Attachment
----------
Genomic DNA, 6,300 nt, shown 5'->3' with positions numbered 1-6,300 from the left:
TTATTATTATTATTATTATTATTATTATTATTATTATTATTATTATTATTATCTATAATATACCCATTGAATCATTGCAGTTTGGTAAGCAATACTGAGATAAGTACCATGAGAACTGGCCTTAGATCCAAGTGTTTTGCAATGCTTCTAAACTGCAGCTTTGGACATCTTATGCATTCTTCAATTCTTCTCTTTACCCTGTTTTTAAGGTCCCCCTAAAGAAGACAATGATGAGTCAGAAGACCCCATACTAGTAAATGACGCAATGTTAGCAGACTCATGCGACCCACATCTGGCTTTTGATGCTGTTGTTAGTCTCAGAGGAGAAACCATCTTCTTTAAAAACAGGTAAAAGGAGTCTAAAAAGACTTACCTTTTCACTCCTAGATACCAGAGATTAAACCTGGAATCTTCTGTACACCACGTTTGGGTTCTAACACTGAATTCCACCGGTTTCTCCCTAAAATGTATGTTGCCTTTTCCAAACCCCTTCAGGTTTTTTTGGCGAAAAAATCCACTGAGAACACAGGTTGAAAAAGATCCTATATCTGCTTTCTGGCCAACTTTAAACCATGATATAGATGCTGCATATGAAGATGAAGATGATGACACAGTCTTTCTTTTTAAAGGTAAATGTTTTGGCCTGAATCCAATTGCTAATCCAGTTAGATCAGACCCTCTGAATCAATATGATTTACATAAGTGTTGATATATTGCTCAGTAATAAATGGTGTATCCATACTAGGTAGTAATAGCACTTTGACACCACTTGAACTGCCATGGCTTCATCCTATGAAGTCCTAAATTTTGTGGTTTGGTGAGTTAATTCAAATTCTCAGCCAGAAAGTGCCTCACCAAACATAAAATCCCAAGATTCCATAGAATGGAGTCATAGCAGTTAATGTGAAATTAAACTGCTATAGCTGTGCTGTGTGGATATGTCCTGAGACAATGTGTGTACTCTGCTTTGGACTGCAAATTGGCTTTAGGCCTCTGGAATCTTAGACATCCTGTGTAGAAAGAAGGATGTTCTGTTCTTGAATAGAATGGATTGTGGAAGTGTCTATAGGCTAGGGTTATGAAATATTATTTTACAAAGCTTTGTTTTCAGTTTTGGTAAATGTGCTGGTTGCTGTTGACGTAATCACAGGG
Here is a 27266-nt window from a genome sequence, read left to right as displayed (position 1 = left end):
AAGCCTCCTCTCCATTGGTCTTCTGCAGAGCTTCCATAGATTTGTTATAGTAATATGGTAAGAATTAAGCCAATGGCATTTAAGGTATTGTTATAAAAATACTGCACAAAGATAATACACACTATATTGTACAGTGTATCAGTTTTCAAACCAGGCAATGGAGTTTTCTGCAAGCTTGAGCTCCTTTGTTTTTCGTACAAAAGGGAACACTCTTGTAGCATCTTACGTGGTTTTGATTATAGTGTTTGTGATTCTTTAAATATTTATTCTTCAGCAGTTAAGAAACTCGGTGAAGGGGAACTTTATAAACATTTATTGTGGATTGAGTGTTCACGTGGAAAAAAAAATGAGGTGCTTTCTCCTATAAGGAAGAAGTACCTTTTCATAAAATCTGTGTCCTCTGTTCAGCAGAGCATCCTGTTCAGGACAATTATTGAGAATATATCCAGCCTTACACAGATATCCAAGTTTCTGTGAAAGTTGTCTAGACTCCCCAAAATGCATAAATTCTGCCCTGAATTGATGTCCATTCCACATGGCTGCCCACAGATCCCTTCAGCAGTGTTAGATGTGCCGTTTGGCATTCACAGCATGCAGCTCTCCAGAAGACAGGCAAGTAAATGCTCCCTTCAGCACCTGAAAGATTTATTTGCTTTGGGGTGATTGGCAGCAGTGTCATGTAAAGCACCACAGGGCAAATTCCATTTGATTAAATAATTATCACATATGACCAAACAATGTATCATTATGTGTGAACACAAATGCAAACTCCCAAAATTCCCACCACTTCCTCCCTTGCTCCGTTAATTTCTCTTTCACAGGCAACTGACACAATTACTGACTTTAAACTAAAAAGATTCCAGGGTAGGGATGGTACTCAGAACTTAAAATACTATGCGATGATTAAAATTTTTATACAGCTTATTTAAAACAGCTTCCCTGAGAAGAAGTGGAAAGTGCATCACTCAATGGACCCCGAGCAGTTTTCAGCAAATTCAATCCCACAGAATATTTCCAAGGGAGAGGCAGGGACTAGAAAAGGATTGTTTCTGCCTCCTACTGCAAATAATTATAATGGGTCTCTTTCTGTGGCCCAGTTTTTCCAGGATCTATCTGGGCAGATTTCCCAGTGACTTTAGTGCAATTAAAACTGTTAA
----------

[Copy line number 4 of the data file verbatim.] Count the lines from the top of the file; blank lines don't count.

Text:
AAGCCTCCTCTCCATTGGTCTTCTGCAGAGCTTCCATAGATTTGTTATAGTAATATGGTAAGAATTAAGCCAATGGCATTTAAGGTATTGTTATAAAAATACTGCACAAAGATAATACACACTATATTGTACAGTGTATCAGTTTTCAAACCAGGCAATGGAGTTTTCTGCAAGCTTGAGCTCCTTTGTTTTTCGTACAAAAGGGAACACTCTTGTAGCATCTTACGTGGTTTTGATTATAGTGTTTGTGATTCTTTAAATATTTATTCTTCAGCAGTTAAGAAACTCGGTGAAGGGGAACTTTATAAACATTTATTGTGGATTGAGTGTTCACGTGGAAAAAAAAATGAGGTGCTTTCTCCTATAAGGAAGAAGTACCTTTTCATAAAATCTGTGTCCTCTGTTCAGCAGAGCATCCTGTTCAGGACAATTATTGAGAATATATCCAGCCTTACACAGATATCCAAGTTTCTGTGAAAGTTGTCTAGACTCCCCAAAATGCATAAATTCTGCCCTGAATTGATGTCCATTCCACATGGCTGCCCACAGATCCCTTCAGCAGTGTTAGATGTGCCGTTTGGCATTCACAGCATGCAGCTCTCCAGAAGACAGGCAAGTAAATGCTCCCTTCAGCACCTGAAAGATTTATTTGCTTTGGGGTGATTGGCAGCAGTGTCATGTAAAGCACCACAGGGCAAATTCCATTTGATTAAATAATTATCACATATGACCAAACAATGTATCATTATGTGTGAACACAAATGCAAACTCCCAAAATTCCCACCACTTCCTCCCTTGCTCCGTTAATTTCTCTTTCACAGGCAACTGACACAATTACTGACTTTAAACTAAAAAGATTCCAGGGTAGGGATGGTACTCAGAACTTAAAATACTATGCGATGATTAAAATTTTTATACAGCTTATTTAAAACAGCTTCCCTGAGAAGAAGTGGAAAGTGCATCACTCAATGGACCCCGAGCAGTTTTCAGCAAATTCAATCCCACAGAATATTTCCAAGGGAGAGGCAGGGACTAGAAAAGGATTGTTTCTGCCTCCTACTGCAAATAATTATAATGGGTCTCTTTCTGTGGCCCAGTTTTTCCAGGATCTATCTGGGCAGATTTCCCAGTGACTTTAGTGCAATTAAAACTGTTAA